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From Antitrust Law Daily, November 23, 2015

Natural gas monopolization, RICO claims partially rejected

By Greg Hammond, J.D.

The federal district court in San Francisco has partially dismissed a complaint against the leading utility provider in northern California, finding that a competitor failed to sufficiently plead antitrust injury or foreclosed competition in support of an attempted monopolization claim. While the competitor adequately pleaded that certain defendant employees engaged in three separate schemes in violation of the Racketeer Influenced and Corrupt Organizations Act (RICO), it failed to demonstrate that the provider was guilty of RICO violations on an agency basis (United Energy Trading, LLC v. Pacific Gas & Electric Co., November 20, 2015, Seeborg, R.).

Pacific Gas & Electric Co. (PG&E) has allegedly been the regulated monopoly utility in California since 1905, providing both electricity and natural gas to end-users. After the California legislature sought to partially deregulate the state’s natural gas utility industry, it created a pilot program giving consumers the opportunity to purchase gas from PG&E or certain private providers known as Core Transportation Agents (CTAs). United Energy Trading, LLC, a natural gas supplier, is a qualified CTA operating in PG&E’s services area. Under its Core Gas Aggregation Services agreement with PG&E, United Energy purchases natural gas on the open market and then sells it to end-users, using PG&E’s distribution system. PG&E also acts as United Energy’s billing and collections agent.

United Energy alleges, however, that PG&E and certain employees engage in unlawful billing, collection, and payment schemes that misappropriate funds, defraud United Energy, and unfairly compete for natural gas customers. Consequently, United Energy brought claims for attempted monopolization of the deregulated retail natural gas market; RICO violations in which certain PG&E employees are participating in schemes that defraud United Energy and its customers; and violations of various state laws. PG&E moved to dismiss.

Attempted monopolization. The court granted PG&E’s motion to dismiss the monopolization claim, finding that United Energy failed to sufficiently plead that the alleged schemes caused antitrust injury or foreclosed competition in a substantial share of the relevant market. In particular, United Energy claimed that PG&E’s conduct caused United Energy customers to revert back to PG&E, resulting in a reduction in competition. These allegations, however, failed to demonstrate whether PG&E’s practices extended beyond its relationship with United Energy and how they affect other CTAs and providers within the commodity natural gas market.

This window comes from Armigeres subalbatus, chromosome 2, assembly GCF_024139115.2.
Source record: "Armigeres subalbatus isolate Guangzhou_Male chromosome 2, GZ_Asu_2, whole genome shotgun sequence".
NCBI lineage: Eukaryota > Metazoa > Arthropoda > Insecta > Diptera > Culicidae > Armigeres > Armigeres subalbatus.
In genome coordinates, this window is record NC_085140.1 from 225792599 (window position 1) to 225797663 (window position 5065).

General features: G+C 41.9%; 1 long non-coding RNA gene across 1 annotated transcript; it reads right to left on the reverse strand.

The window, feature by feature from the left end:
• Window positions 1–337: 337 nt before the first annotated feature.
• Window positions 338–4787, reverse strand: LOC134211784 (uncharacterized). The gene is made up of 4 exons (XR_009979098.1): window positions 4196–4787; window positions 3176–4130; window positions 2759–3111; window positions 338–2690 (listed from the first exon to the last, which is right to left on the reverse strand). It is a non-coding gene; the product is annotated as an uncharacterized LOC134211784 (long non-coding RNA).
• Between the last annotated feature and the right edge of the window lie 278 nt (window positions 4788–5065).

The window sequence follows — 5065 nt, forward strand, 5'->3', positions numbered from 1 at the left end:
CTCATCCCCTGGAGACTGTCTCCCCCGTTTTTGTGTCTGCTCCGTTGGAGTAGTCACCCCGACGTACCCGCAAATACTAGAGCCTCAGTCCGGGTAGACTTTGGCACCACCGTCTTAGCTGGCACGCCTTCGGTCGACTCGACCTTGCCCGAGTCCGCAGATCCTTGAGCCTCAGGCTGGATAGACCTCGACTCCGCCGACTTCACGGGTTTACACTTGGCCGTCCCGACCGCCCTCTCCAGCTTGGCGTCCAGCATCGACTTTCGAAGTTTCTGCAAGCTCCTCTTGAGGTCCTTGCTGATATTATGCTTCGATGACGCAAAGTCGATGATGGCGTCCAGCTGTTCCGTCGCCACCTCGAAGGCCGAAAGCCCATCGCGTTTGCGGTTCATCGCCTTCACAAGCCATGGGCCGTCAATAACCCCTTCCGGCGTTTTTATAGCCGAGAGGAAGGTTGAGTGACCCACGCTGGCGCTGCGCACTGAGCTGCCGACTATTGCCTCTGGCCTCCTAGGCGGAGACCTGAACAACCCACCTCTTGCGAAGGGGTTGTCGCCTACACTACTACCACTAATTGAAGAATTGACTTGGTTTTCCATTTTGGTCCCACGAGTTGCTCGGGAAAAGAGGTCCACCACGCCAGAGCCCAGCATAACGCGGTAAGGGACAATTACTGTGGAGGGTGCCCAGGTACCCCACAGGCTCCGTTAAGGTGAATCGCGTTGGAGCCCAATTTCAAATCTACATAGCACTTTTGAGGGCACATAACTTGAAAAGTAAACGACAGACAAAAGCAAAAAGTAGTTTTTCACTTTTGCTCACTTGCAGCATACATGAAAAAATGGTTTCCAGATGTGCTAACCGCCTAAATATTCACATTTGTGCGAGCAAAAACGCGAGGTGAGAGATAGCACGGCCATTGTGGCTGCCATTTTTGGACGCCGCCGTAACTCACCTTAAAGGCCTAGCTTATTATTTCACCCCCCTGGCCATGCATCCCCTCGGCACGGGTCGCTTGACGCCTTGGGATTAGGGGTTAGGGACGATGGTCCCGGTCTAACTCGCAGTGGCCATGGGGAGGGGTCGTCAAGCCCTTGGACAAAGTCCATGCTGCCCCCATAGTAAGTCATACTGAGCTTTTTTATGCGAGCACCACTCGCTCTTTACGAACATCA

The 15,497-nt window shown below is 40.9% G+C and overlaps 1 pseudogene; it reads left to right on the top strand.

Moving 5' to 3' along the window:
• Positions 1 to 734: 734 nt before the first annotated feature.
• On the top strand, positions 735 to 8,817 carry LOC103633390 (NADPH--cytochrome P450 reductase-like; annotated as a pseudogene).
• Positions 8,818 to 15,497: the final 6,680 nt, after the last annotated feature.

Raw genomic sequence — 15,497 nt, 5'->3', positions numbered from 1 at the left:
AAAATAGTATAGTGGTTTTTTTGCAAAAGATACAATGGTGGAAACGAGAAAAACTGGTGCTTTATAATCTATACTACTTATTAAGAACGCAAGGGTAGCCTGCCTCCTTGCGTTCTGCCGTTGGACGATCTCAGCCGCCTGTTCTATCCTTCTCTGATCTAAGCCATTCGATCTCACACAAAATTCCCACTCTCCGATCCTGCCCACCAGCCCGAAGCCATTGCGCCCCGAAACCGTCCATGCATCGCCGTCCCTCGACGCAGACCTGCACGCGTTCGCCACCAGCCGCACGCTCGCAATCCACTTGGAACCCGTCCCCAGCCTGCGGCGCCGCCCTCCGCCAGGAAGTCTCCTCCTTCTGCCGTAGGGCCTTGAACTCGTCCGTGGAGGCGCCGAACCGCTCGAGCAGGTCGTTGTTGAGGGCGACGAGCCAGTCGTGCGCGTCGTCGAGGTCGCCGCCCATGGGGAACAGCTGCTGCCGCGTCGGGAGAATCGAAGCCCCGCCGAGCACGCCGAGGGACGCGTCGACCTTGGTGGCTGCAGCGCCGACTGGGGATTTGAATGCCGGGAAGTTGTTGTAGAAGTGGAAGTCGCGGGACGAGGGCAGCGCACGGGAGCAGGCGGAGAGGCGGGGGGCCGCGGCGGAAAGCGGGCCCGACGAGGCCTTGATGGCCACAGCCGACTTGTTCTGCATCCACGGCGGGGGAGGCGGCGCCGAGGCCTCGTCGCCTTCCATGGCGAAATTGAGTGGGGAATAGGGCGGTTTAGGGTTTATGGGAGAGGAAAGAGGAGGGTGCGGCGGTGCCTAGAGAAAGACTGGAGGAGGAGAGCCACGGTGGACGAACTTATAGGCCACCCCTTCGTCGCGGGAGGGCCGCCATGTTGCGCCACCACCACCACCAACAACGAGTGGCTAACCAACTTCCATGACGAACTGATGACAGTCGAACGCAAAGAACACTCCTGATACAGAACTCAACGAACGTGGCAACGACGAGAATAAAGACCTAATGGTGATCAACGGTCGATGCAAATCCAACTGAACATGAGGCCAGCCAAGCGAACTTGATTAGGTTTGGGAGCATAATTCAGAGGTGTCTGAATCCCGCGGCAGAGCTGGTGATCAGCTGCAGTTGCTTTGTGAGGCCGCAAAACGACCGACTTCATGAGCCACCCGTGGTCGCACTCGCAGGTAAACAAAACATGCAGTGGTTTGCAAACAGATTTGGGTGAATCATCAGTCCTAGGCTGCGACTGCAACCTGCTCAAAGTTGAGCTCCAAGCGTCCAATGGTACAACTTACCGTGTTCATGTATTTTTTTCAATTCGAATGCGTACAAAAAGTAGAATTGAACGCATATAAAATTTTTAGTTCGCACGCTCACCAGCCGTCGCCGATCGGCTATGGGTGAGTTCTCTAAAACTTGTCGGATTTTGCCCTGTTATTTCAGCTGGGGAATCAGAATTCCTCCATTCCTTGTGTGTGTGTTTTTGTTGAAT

Employee RICO claims. United Energy also detailed 10 alleged acts of fraud directed and carried out by three PG&E employees, involving the same type of data transmission for the same purpose, spanning over two years, and continuing to the present day. In addition, for each predicate act of wire fraud alleged, United Energy identified the manner in which false information was transmitted by the individual defendants, the exact date, the information contained in the transmission, the reason why it was incorrect, and the damages that resulted. United Energy therefore adequately alleged a RICO claim against the individual defendants, the court concluded.

PG&E RICO claim. The court, however, dismissed the RICO claim with regard to PG&E. United Energy alleged that PG&E is liable on an agency theory for the racketeering activities committed by three of its employees because PG&E (1) is distinct from the consolidated billing program operated by the three employees; (2) has benefitted from its employees’ racketeering activities; and (3) exercised control over the individual defendants’ racketeering activities. However these conclusory allegations, according to the court, failed to demonstrate the necessary understanding between PG&E and the enterprise, or how PG&E was in control of the illegal undertaking.

The case number is 15-cv-02383-RS.

Attorneys: Charles Lagrange Coleman, III (Holland & Knight LLP) for United Energy Trading, LLC. Arnold Barba (Lim Ruger Kim LLP) and Dennis S. Ellis (Paul Hastings LLP) for Pacific Gas & Electric Co.

Companies: United Energy Trading, LLC; Pacific gas & Electric Co.

MainStory: TopStory Antitrust RICO CaliforniaNews

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